Three Types of Police-Citizen Encounters
- Verbal/Consensual Encounter (Tier 1): No legal authority is needed to approach a citizen. The encounter must be voluntary on the part of the citizen, and the officer must display no show of authority other than to identify him or herself as a peace officer. An officer may ask for consent to search during a verbal encounter. Case References: Florida v. Bostic, 501 US 429; US v. Baker, 01-16585 (2002)
Blog note: At this time you are not obligated to engage in conversation or answer any questions. If the encounter is friendly you can choose to engage in conversation but if the LEO starts asking investigatory questions or asks for ID, you can respond be saying ‘Am I being detained or am I free to go?’ Do not simply walk away but wait for a response. If one is not given, refuse to say anything except to repeat your question until a response is given. If the LEO states that you are not being detained, then you can walk away.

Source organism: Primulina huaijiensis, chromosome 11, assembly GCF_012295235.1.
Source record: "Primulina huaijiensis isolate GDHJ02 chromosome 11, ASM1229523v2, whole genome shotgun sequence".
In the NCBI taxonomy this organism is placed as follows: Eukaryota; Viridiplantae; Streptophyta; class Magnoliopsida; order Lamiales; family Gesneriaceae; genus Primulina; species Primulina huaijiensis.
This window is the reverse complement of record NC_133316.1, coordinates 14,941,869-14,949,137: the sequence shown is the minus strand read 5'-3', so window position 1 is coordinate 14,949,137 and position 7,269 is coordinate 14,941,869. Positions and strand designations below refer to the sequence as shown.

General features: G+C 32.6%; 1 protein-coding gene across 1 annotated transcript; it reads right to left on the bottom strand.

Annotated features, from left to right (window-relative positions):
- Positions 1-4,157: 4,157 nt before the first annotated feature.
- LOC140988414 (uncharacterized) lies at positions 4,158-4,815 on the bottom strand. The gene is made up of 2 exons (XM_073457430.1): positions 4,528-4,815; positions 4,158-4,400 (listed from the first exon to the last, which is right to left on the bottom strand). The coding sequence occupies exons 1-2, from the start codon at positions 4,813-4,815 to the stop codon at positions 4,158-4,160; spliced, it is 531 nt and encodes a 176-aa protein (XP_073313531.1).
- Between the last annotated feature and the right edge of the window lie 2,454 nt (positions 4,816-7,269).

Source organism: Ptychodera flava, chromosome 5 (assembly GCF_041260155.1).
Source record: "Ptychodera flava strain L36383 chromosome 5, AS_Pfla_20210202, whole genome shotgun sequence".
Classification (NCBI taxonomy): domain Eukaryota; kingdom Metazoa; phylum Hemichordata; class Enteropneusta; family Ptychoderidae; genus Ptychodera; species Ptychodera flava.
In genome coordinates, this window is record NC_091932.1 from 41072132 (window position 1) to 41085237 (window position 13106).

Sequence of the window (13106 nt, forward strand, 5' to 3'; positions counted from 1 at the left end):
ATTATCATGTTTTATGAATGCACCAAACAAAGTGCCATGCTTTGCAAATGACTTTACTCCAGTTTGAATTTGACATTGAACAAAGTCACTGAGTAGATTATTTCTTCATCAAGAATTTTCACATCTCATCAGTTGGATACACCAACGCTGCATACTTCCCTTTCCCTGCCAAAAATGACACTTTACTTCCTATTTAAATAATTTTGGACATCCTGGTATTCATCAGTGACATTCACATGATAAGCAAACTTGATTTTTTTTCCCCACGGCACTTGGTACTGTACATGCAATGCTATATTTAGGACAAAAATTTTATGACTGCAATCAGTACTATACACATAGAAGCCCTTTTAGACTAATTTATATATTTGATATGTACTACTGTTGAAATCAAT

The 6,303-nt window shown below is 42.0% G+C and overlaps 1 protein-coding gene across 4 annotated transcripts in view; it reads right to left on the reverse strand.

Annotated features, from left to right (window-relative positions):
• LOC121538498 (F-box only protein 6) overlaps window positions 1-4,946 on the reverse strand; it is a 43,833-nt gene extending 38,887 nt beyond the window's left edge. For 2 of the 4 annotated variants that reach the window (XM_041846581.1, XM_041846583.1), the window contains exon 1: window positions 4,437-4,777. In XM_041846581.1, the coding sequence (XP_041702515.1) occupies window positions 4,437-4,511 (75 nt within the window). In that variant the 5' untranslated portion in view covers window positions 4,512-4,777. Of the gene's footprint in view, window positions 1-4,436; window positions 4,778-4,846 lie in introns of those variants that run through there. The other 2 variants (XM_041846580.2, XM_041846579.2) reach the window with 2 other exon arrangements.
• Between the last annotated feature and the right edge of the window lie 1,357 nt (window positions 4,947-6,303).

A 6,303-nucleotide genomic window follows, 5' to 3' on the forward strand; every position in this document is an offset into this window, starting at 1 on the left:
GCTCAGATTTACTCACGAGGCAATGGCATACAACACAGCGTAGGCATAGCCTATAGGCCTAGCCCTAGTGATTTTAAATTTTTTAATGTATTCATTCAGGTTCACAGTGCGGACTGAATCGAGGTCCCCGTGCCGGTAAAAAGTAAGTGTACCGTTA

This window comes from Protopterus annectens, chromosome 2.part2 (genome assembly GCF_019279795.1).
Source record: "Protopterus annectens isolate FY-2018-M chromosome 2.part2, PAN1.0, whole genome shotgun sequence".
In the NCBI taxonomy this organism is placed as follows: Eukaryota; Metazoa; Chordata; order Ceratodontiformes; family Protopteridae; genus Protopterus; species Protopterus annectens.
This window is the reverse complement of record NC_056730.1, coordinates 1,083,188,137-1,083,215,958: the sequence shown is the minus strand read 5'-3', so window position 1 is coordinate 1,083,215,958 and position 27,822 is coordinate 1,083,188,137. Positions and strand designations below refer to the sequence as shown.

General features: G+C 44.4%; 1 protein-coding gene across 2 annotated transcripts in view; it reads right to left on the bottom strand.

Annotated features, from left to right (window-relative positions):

- Investigatory Detention/Brief Stop (Tier 2): An officer must have RAS to make an investigative stop. The suspect can only be held for a reasonable amount of time. Barring any other RAS or PC developed during the stop, the officer must release the suspect once the officer’s initial suspicion has been satisfied and all identification checks have been made. NOTE: An officer may handcuff a suspect during a brief stop only when necessary for the officer’s, the public’s, or the suspect’s safety. The suspect must be advised that they are not under arrest. An officer may frisk for weapons if the officer has RAS that the suspect is armed and presents a threat. Case References: Terry v Ohio, 392 US 1 (1968); United Sates v. Arvizu, 534 U.S. 266 (2002)
Blog Note: If the LEO responds that you are being detained then ask for what reason or what criminal activity you are being detained for. Offer no further information but if asked for ID then it is in your best interest to provide one, otherwise, since this is a detention for investigatory purposes, you could be arrested for interfering with a police officer (obstruction). 24 States have ‘Stop and Identify’ laws where you compelled to show ID if asked, this can only be made during a Tier 2 encounter. This can also be a foundation for a Terry Stop, where a L.E.O. can perform a cursory search. If you question the reason(s) for being detained, then request that a supervisor be called and be present during the questioning. If possible, record the encounter either audibly or by video. There are not any laws that prevents citizens from recording police activities.